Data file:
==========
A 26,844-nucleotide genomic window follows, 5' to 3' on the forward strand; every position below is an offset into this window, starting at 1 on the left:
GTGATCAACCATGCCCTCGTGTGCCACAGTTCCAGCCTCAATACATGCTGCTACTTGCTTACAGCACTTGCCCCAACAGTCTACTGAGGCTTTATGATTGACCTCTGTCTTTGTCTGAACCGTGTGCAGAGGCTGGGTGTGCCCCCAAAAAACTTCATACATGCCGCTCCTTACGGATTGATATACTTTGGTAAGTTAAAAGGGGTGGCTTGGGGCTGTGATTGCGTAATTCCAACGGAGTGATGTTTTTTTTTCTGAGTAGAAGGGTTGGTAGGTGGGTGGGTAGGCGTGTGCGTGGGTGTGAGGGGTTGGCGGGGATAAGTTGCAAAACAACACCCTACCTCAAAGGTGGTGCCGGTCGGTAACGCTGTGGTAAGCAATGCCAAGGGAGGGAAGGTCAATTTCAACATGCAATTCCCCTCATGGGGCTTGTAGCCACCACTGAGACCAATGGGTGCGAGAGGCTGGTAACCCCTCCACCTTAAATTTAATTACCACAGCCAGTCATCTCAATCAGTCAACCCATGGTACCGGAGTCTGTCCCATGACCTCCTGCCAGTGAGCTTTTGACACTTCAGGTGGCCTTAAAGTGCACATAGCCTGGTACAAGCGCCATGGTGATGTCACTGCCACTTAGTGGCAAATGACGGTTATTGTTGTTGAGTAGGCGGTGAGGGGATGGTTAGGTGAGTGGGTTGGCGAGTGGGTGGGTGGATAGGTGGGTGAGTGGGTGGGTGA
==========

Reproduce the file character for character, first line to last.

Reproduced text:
A 26,844-nucleotide genomic window follows, 5' to 3' on the forward strand; every position below is an offset into this window, starting at 1 on the left:
GTGATCAACCATGCCCTCGTGTGCCACAGTTCCAGCCTCAATACATGCTGCTACTTGCTTACAGCACTTGCCCCAACAGTCTACTGAGGCTTTATGATTGACCTCTGTCTTTGTCTGAACCGTGTGCAGAGGCTGGGTGTGCCCCCAAAAAACTTCATACATGCCGCTCCTTACGGATTGATATACTTTGGTAAGTTAAAAGGGGTGGCTTGGGGCTGTGATTGCGTAATTCCAACGGAGTGATGTTTTTTTTTCTGAGTAGAAGGGTTGGTAGGTGGGTGGGTAGGCGTGTGCGTGGGTGTGAGGGGTTGGCGGGGATAAGTTGCAAAACAACACCCTACCTCAAAGGTGGTGCCGGTCGGTAACGCTGTGGTAAGCAATGCCAAGGGAGGGAAGGTCAATTTCAACATGCAATTCCCCTCATGGGGCTTGTAGCCACCACTGAGACCAATGGGTGCGAGAGGCTGGTAACCCCTCCACCTTAAATTTAATTACCACAGCCAGTCATCTCAATCAGTCAACCCATGGTACCGGAGTCTGTCCCATGACCTCCTGCCAGTGAGCTTTTGACACTTCAGGTGGCCTTAAAGTGCACATAGCCTGGTACAAGCGCCATGGTGATGTCACTGCCACTTAGTGGCAAATGACGGTTATTGTTGTTGAGTAGGCGGTGAGGGGATGGTTAGGTGAGTGGGTTGGCGAGTGGGTGGGTGGATAGGTGGGTGAGTGGGTGGGTGA